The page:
Medical City Weatherford has been recognized by The American College of Cardiology for its expertise and commitment in treating patients with chest pain. Medical City Weatherford was awarded Chest Pain Center Accreditation with Primary PCI based on rigorous onsite evaluation of the staff’s ability to evaluate, diagnose and treat patients who may be experiencing a heart attack.
“The reaccreditation of Medical City Weatherford as a Chest Pain Center demonstrates our dedication to the care and improvement of human life,” says Donna Boone, Chief Nursing Officer at Medical City Weatherford. “Through the collaboration of our physicians, nurses, and first responders, we can provide exceptional care to those experiencing cardiac distress in our community.”
According to the Centers for Disease Control and Prevention, more than 730,000 Americans suffer a heart attack each year. The most common symptom of a heart attack for both men and women is chest pain or discomfort. However, women are more likely to have atypical symptoms. Other heart attack symptoms include, but are not limited to, tingling or discomfort in one or both arms, back, shoulder, neck or jaw, shortness of breath, cold sweat, unusual tiredness, heartburn-like feeling, nausea or vomiting, sudden dizziness and fainting.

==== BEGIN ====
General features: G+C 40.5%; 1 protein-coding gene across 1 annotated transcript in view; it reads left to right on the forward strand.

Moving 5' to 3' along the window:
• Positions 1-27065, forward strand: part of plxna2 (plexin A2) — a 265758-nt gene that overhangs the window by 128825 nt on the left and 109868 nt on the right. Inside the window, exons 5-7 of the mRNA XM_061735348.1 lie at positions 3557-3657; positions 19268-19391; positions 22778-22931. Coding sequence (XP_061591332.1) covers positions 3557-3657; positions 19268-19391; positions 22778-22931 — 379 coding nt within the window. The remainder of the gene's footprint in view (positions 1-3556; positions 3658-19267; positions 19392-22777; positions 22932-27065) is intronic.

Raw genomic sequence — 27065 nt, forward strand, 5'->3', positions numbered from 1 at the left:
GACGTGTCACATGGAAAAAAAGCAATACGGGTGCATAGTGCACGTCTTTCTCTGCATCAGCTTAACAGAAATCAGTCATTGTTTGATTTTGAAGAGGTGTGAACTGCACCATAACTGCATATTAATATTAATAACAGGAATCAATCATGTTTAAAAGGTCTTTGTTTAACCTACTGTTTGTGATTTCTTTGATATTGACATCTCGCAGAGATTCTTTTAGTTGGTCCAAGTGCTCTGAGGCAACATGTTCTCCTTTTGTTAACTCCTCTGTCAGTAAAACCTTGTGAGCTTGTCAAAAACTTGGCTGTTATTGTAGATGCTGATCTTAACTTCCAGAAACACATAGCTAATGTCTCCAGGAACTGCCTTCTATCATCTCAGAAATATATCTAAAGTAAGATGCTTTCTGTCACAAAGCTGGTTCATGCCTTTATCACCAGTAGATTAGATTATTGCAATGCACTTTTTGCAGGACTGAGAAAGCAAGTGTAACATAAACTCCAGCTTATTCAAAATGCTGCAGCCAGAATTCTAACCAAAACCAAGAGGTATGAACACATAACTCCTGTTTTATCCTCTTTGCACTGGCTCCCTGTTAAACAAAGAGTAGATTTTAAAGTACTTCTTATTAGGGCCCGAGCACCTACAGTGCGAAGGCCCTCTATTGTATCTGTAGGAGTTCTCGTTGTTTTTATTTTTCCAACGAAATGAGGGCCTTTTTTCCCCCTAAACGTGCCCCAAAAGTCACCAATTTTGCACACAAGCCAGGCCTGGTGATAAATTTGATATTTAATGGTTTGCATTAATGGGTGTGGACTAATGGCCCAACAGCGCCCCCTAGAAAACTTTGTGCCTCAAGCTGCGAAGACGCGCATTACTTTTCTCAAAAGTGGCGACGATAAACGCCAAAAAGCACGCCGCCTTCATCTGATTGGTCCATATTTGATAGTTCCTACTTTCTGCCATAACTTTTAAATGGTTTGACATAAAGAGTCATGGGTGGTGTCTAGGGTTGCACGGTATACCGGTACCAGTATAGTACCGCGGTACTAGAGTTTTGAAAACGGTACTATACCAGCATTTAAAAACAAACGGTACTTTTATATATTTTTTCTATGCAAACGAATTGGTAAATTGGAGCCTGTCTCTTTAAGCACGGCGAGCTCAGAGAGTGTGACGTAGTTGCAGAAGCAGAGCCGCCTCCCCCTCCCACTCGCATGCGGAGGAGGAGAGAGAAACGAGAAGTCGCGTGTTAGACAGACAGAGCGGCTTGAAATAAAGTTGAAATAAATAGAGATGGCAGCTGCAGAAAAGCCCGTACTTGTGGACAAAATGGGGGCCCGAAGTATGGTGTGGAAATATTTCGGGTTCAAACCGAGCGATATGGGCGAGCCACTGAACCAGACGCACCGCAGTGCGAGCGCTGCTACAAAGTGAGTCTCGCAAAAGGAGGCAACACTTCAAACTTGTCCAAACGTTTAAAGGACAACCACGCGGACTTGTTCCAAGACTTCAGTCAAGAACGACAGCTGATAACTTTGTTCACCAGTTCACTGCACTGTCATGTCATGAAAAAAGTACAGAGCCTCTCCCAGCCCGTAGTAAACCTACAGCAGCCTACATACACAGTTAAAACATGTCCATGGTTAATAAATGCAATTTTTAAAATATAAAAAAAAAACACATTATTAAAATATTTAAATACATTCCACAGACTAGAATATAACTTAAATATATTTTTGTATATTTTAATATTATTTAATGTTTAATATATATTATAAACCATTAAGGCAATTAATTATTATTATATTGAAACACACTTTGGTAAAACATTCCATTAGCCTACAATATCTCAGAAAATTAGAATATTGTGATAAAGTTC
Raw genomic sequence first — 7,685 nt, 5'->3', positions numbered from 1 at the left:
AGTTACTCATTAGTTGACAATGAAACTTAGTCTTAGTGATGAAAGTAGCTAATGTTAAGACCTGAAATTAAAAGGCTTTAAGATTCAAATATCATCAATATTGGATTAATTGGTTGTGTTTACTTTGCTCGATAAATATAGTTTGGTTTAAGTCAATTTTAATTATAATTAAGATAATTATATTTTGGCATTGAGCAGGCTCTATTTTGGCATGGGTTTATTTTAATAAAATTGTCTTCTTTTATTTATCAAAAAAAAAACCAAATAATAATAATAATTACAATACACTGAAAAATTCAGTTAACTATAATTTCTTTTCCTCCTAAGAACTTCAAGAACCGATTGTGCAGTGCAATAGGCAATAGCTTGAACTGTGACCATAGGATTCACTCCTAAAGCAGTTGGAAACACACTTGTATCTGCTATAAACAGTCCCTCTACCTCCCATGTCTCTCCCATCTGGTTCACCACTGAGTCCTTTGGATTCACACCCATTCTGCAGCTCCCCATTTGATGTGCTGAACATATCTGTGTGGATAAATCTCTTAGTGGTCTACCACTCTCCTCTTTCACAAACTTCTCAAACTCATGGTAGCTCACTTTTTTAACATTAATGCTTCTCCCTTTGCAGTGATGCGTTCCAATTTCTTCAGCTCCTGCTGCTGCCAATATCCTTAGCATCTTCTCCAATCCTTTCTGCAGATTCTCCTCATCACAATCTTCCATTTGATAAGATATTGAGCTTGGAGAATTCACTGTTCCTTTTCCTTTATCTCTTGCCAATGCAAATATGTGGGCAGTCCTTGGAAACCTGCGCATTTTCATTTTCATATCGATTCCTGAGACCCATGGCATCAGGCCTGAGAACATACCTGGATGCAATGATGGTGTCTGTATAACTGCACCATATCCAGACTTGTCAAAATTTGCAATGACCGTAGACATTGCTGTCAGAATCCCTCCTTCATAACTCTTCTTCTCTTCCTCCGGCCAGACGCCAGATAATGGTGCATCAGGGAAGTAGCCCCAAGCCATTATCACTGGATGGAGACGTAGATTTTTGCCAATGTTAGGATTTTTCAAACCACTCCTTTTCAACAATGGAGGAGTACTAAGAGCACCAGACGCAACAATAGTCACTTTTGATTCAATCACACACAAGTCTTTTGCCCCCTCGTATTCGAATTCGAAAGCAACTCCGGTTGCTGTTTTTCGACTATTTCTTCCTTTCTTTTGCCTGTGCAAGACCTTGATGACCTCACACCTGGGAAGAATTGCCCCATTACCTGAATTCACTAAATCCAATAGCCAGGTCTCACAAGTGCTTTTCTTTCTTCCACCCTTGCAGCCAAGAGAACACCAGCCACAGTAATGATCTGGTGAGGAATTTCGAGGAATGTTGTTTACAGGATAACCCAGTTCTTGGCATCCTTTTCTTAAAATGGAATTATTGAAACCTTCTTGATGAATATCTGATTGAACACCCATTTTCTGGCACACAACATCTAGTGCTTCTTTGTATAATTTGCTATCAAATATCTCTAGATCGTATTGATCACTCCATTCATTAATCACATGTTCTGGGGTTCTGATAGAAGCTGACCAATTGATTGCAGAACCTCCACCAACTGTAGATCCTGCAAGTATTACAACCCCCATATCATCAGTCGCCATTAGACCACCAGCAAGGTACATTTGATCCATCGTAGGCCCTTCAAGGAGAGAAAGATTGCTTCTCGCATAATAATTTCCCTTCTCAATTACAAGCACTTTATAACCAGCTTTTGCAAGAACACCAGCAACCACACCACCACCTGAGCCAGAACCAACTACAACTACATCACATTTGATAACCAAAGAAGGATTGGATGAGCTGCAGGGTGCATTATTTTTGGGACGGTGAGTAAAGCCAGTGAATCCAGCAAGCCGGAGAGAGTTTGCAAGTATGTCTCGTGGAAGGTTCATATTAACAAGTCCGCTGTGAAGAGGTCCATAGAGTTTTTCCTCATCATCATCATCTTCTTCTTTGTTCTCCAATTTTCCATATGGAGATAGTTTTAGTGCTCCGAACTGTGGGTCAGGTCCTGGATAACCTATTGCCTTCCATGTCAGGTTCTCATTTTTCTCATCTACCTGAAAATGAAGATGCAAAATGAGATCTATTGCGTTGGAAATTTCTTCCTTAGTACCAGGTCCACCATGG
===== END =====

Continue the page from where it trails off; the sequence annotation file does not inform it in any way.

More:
Percutaneous coronary intervention (PCI) is also known as coronary angioplasty. It is a non-surgical procedure that opens narrowed or blocked coronary arteries with a balloon to relieve symptoms of heart disease or reduce heart damage during or after a heart attack.
Hospitals, such as Medical City Weatherford, that have earned ACC Chest Pain Center with Primary PCI Accreditation have proven exceptional competency in treating patients with heart attack symptoms and have primary PCI available 24/7 every day of the year. As required to meet the criteria of the accreditation designation, Medical City Weatherford has streamlined its systems from admission to appropriate post-discharge care and recommendations and assistance in patient lifestyle changes.